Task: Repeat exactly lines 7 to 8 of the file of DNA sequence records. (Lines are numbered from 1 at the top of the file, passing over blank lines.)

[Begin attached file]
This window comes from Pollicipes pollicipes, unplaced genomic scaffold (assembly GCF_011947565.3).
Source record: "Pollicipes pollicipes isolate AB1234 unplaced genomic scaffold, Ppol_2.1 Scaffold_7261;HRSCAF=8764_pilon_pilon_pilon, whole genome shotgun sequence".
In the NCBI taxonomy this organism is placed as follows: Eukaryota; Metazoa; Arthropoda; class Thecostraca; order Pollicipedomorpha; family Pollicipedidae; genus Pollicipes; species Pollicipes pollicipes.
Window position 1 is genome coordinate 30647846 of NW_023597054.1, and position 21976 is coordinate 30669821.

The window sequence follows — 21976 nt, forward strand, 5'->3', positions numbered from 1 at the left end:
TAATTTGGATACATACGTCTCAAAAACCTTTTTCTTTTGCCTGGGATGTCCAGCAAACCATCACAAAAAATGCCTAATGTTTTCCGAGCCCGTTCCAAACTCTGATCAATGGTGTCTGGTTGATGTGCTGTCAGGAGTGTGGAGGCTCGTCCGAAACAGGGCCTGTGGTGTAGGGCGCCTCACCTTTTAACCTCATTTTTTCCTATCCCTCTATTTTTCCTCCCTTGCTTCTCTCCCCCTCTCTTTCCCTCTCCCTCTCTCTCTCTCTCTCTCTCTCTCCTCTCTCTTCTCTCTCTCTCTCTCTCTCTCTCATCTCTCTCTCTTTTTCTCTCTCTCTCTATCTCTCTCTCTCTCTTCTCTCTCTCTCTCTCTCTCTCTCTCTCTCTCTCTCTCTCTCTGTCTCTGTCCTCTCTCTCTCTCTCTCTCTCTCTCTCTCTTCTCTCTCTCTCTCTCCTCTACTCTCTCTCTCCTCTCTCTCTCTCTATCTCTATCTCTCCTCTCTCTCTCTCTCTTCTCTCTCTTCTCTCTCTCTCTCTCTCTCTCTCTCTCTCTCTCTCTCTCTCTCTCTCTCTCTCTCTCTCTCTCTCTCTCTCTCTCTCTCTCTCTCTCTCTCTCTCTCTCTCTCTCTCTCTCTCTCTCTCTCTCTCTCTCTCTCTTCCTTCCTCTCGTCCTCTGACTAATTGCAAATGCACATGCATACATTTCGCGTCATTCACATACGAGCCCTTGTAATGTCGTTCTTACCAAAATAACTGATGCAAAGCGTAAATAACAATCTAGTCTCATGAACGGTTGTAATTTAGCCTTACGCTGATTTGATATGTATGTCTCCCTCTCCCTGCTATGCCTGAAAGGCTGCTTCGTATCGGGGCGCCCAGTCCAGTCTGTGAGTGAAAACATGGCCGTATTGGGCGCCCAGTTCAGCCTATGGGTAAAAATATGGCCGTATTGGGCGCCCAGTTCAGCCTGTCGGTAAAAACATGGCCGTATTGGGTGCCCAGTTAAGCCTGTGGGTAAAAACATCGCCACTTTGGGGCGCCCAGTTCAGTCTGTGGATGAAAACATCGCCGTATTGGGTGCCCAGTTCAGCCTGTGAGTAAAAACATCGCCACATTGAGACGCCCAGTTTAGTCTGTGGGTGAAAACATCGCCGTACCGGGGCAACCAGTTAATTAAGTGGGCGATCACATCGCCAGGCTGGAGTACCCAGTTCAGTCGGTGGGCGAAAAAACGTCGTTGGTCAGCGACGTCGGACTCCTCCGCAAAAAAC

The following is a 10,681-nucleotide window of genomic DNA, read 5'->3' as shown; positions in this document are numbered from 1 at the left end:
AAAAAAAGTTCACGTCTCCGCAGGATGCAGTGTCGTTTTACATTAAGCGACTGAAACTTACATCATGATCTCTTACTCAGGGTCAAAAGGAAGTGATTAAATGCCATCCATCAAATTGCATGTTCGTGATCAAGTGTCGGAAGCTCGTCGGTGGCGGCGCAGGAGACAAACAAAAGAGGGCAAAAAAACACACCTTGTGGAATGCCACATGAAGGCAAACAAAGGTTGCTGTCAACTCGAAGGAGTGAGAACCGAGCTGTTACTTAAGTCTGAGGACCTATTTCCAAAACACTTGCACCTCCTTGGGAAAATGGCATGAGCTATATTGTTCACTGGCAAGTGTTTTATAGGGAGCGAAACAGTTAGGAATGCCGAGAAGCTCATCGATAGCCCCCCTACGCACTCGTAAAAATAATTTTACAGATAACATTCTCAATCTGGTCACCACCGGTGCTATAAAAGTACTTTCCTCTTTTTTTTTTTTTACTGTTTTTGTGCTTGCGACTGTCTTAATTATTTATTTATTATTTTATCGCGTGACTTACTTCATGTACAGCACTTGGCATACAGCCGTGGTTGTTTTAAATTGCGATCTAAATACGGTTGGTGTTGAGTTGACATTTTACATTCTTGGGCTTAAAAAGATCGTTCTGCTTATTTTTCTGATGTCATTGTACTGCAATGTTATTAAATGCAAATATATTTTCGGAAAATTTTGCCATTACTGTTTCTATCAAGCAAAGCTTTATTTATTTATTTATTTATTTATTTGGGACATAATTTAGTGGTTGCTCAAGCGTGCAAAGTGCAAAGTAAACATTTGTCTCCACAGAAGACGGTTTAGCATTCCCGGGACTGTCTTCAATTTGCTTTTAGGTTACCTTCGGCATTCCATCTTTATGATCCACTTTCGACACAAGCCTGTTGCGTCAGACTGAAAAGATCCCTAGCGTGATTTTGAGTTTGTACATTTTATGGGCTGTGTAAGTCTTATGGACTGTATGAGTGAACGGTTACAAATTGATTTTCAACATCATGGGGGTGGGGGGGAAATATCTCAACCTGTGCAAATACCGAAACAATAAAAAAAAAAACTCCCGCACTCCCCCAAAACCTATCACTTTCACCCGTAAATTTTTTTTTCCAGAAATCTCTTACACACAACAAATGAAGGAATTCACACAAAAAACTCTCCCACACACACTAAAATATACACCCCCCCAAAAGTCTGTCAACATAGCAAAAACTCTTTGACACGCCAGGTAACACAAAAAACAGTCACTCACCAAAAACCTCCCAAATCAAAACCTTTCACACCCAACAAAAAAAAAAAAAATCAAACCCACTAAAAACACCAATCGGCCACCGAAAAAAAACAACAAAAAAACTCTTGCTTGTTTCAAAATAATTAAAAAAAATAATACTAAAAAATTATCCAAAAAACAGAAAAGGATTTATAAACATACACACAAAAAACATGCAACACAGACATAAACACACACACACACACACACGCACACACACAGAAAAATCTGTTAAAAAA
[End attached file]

The following is a 10,681-nucleotide window of genomic DNA, read 5'->3' as shown; positions in this document are numbered from 1 at the left end:
AAAAAAAGTTCACGTCTCCGCAGGATGCAGTGTCGTTTTACATTAAGCGACTGAAACTTACATCATGATCTCTTACTCAGGGTCAAAAGGAAGTGATTAAATGCCATCCATCAAATTGCATGTTCGTGATCAAGTGTCGGAAGCTCGTCGGTGGCGGCGCAGGAGACAAACAAAAGAGGGCAAAAAAACACACCTTGTGGAATGCCACATGAAGGCAAACAAAGGTTGCTGTCAACTCGAAGGAGTGAGAACCGAGCTGTTACTTAAGTCTGAGGACCTATTTCCAAAACACTTGCACCTCCTTGGGAAAATGGCATGAGCTATATTGTTCACTGGCAAGTGTTTTATAGGGAGCGAAACAGTTAGGAATGCCGAGAAGCTCATCGATAGCCCCCCTACGCACTCGTAAAAATAATTTTACAGATAACATTCTCAATCTGGTCACCACCGGTGCTATAAAAGTACTTTCCTCTTTTTTTTTTTTTACTGTTTTTGTGCTTGCGACTGTCTTAATTATTTATTTATTATTTTATCGCGTGACTTACTTCATGTACAGCACTTGGCATACAGCCGTGGTTGTTTTAAATTGCGATCTAAATACGGTTGGTGTTGAGTTGACATTTTACATTCTTGGGCTTAAAAAGATCGTTCTGCTTATTTTTCTGATGTCATTGTACTGCAATGTTATTAAATGCAAATATATTTTCGGAAAATTTTGCCATTACTGTTTCTATCAAGCAAAGCTTTATTTATTTATTTATTTATTTATTTGGGACATAATTTAGTGGTTGCTCAAGCGTGCAAAGTGCAAAGTAAACATTTGTCTCCACAGAAGACGGTTTAGCATTCCCGGGACTGTCTTCAATTTGCTTTTAGGTTACCTTCGGCATTCCATCTTTATGATCCACTTTCGACACAAGCCTGTTGCGTCAGACTGAAAAGATCCCTAGCGTGATTTTGAGTTTGTACATTTTATGGGCTGTGTAAGTCTTATGGACTGTATGAGTGAACGGTTACAAATTGATTTTCAACATCATGGGGGTGGGGGGGAAATATCTCAACCTGTGCAAATACCGAAACAATAAAAAAAAAAACTCCCGCACTCCCCCAAAACCTATCACTTTCACCCGTAAATTTTTTTTTCCAGAAATCTCTTACACACAACAAATGAAGGAATTCACACAAAAAACTCTCCCACACACACTAAAATATACACCCCCCCAAAAGTCTGTCAACATAGCAAAAACTCTTTGACACGCCAGGTAACACAAAAAACAGTCACTCACCAAAAACCTCCCAAATCAAAACCTTTCACACCCAACAAAAAAAAAAAAAATCAAACCCACTAAAAACACCAATCGGCCACCGAAAAAAAACAACAAAAAAACTCTTGCTTGTTTCAAAATAATTAAAAAAAATAATACTAAAAAATTATCCAAAAAACAGAAAAGGATTTATAAACATACACACAAAAAACATGCAACACAGACATAAACACACACACACACACACACGCACACACACAGAAAAATCTGTTAAAAAA